THE paka is still the most popular fishing net for catching bubuk (shrimps) in the seas of Miri.
Used since time immemorial, it is a spread of very fine net attached to a pair of long sticks.
Each stick is held at one end with a piece of wood that resembles a shoe which slides along the sandy seabed when dragged during a catch.
One paka can accommodate 300kgs of bubuk.
According to fisherman Mohd Azlan Manla Ayup, the paka is normally prepared one week before the start of the bubuk season in February.
“There’s usually a lot to do at this time and generally, shrimp-catchers prepare in advance for the harvest,” he said.
The two other traditional shrimp-catching nets are lengkong and ronda tarik which are the second and the third most popular.
“Paka and lengkong are used to catch shrimps swimming on the surface while ronda tarik is used to trawl for those under the water,” explained Mohd Azlan from Kampung Batu Satu, Lutong-Kuala Baram Road.
February is when bubuk will start appearing in the waters near the shoreline of Miri – a time much awaited by both fishermen and bubuk lovers alike. Come the season, they will set out with their nets in keen anticipation of a bountiful harvest.
After several weeks of waiting, the bubuk season is upon Miri and the catchers are kept busy scouring the waters for the smallish crustaceans.
As usual, during this time of the year, the seashores of Miri are dotted with shrimp-catchers who wade into the water with their nets and containers, looking for the shellfishs no bigger than clipped finger nails.
According to seasoned shrimp-catchers, it’s very hard to predict where and when the tiny krills will appear. One hour, they may be at a certain area but the next hour, they can be somewhere else.
The catchers will always have to check the water at random before plunging in for the ‘attack’.
Many claim the further out to the sea, the thicker the volume of shrimps.
“This is what prompts some catchers to use boats,” Mohd Azlan told thesundaypost.
He does not hold with such a practice, saying it might scare away the shrimps or deter them from moving inshore, hence depriving others of their share of the harvest.
It was this sort of situation that often led to some argument between the boat-users and the ‘waders’, he noted.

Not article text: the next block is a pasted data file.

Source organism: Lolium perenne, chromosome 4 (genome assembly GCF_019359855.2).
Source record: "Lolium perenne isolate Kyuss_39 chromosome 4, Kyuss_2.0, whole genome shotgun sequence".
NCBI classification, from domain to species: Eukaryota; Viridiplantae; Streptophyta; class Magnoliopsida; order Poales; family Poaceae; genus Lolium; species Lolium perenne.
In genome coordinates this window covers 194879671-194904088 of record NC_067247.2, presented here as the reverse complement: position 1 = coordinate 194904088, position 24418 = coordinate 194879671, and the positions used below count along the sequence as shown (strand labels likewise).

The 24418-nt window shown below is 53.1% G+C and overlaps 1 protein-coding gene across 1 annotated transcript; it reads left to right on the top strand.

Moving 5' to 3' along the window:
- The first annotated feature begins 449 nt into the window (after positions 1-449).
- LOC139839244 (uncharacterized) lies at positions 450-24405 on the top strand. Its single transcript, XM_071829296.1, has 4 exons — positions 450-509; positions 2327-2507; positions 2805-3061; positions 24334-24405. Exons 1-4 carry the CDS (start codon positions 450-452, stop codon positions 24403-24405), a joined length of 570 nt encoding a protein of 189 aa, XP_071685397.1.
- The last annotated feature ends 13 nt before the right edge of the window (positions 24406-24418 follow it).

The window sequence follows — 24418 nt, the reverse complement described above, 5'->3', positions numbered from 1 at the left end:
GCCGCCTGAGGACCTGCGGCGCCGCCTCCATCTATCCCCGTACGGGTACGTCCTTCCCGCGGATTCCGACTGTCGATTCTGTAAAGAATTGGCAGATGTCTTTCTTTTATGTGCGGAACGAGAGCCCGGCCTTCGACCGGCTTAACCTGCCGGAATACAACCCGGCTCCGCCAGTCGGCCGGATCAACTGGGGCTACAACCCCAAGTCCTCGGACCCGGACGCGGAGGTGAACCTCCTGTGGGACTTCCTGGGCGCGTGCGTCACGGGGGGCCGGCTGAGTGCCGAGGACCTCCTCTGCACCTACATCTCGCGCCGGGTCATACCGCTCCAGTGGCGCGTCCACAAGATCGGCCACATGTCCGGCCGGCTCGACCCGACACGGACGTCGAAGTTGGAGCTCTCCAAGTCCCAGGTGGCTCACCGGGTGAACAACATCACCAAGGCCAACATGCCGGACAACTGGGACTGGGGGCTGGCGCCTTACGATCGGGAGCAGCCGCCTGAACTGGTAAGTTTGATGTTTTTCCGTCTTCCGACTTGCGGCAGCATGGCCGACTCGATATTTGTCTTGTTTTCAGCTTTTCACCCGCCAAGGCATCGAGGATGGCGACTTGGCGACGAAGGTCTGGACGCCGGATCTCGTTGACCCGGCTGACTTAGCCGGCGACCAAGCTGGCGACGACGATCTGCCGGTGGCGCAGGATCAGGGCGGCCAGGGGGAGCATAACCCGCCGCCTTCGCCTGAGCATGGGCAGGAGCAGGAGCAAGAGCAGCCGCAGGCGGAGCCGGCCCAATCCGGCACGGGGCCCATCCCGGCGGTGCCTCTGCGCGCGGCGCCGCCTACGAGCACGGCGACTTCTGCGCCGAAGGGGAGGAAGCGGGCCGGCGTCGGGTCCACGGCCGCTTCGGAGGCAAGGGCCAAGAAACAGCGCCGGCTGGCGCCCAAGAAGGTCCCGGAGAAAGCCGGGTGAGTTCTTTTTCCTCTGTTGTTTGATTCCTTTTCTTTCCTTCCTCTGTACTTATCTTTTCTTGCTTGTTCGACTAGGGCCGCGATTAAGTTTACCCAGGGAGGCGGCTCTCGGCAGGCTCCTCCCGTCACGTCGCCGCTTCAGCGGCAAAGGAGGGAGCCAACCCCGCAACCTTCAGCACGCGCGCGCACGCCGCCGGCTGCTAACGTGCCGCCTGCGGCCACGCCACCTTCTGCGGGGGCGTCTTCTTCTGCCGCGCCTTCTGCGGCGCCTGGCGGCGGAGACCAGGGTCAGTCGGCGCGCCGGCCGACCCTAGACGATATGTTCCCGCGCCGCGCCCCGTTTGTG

Mohd Azlan pointed out that too many shrimp-catchers crowding into one ‘hot area’ could also give rise to confusion, especially when they encroached into each other’s territory.
“But usually, the catchers can sort things out among themselves.”
Best catching times
Mohd Azlan’s sister, Rohani Said, 24, revealed the best catching times were from 8am to 11am and 4pm to 7pm but the siblings would set out much earlier – 5am or 6am — hoping the shrimps would appear at that time.
Rohani and her family have been returning to the sea every now and then, and sometimes, they were able to catch a big tray of the shellfishs weighing some 50 kgs.
There are those who put up in temporary shelters by the seashore so they can get an early start.
Generally, during the peak season, a shrimp-catcher can harvest more than 12kgs in a few hours but the lucky ones can net as much as 30kgs within an hour.
Mohd Azlan said occasionally, catchers could make two trips out to the sea a day “but the most is four.”
There are two types of shrimps – red and white – and they can fetch a good price in the market. When still fresh, the red type sells for RM4 or RM10 for three kgs while the white type, RM10 for four kgs.
“The red type is more popular and also the most abundant,” Mohd Azlan said.
According to him, the Miri seashores at Mile 1 and Sri Bima along Lutong-Kuala Baram Road are the ‘hotspots’ for shrimp-catchers.
The other locations are the Esplanade, Bakam and Kuala Baram.
Meanwhile, Rohani said they earned RM3,000 last month from bubuk sales.
“The daily profit is between RM400 and RM450, depending on the catch.”
At the time of the interview, the day’s catch of Rohani’s family were selling like hot cakes.
Buyers – most locals with a few from Brunei – were still coming towards the evening to buy in bulk.
Rohani’s mother, Jenah Chee, said the end of the bubuk season was unpredictable.
“It can be at the end of this month or early April but March is the peak period,” she added.